“The Glass Castle” – 8 out of 10
In a word: Heartrending
If you’ve been a parent or child of a loved one who’s suffered from addiction, or are close to others who were similarly victimized, this movie will bring it home.
Based on a true story and a Best Selling memoir written by Jeanette Walls, The Glass Castle introduces us into the nomadic family life of two dirt poor parents and their four dirt poor offspring, told mainly from the viewpoint of Jeanette, the second youngest of the four who eventually pulled herself up from the bottom rung of society into a successful author, writer and gossip columnist.
The nomadic family is shuttled from shanty to shanty in California, Arizona and West Virginia by the father, Rex Walls, a hopeless but gregarious alcoholic with big dreams and innate smarts, but unable to follow through on anything, forcing his kids, and his wife (Naomi Watts), to live in squalor.
While the movie portrays Rex Walls (Woody Harrelson) as a basic loving man out of control, the fallout from his actions and inactions create chaos and turmoil – and hunger – among the kids while the mother has little power to alter the lopsided path of the family’s destiny.
This is one of those movies that flip in and out of flashback, perhaps a bit too much. The character of Jeanette is deftly portrayed (as adult) by Brie Larson, and as a child in two separate periods, one by Ella Anderson and the other, Chandler Head. The performance by Anderson is particularly superb. If you have a heart, you’ll be pouring it out to that poor child and her siblings, being forced, hopelessly, into a miserable existence while their father drinks himself into oblivion. In the end, one cannot help but admire her strength.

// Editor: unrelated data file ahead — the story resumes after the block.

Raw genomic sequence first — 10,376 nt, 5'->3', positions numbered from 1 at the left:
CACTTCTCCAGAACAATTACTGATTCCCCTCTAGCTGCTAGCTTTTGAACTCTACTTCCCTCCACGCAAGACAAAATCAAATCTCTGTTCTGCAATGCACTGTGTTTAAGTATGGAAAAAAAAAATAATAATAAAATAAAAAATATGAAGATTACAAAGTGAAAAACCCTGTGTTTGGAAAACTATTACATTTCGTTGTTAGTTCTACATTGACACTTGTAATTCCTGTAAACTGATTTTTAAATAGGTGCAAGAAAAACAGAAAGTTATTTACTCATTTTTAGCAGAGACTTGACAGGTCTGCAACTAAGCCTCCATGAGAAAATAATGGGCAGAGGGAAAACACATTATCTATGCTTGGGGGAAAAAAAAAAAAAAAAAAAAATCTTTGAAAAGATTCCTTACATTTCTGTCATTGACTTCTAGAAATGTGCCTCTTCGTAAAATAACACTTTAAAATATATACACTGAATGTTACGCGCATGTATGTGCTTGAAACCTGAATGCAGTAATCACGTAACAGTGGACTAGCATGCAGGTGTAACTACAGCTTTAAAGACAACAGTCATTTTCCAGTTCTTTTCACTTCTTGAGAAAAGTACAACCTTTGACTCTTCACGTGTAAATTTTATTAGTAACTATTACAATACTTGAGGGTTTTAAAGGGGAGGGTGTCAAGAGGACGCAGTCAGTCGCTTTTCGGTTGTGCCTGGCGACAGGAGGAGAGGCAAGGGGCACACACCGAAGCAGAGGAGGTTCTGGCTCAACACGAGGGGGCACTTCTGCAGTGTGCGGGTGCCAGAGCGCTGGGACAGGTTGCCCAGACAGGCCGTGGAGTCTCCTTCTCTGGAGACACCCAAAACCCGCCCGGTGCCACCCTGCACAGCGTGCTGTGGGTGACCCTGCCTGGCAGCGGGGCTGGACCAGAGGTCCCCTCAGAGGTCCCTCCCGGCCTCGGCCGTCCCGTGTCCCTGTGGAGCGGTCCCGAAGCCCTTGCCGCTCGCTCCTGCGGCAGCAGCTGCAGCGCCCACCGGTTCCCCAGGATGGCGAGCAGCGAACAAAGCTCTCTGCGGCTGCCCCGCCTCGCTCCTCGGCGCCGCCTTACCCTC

Look for an Academy Award nomination for Woody Harrelson, who played his part almost too realistically. Naomi Watts, who is a fine actress, was miscast in this role because she’s simply too beautiful, too young and too clean for the part. As for Harrelson, the make-up department and/or the director should have let his whiskers grow before shooting close-ups, it would have been more authentic.
Having lived with, over and under people suffering with addiction, I understood what the emotional roller coaster the author experienced while penning this story and dealing with vivid memories. I wondered how often she had to stop and compose herself before getting to the end of each chapter.
The movie has its flaws, but the power of the story – which no doubt is duplicated a million times across America – captures the viewer’s sympathies. Author, Jeanette Walls – and her siblings – is to be commended.
I give it 8 out of 10.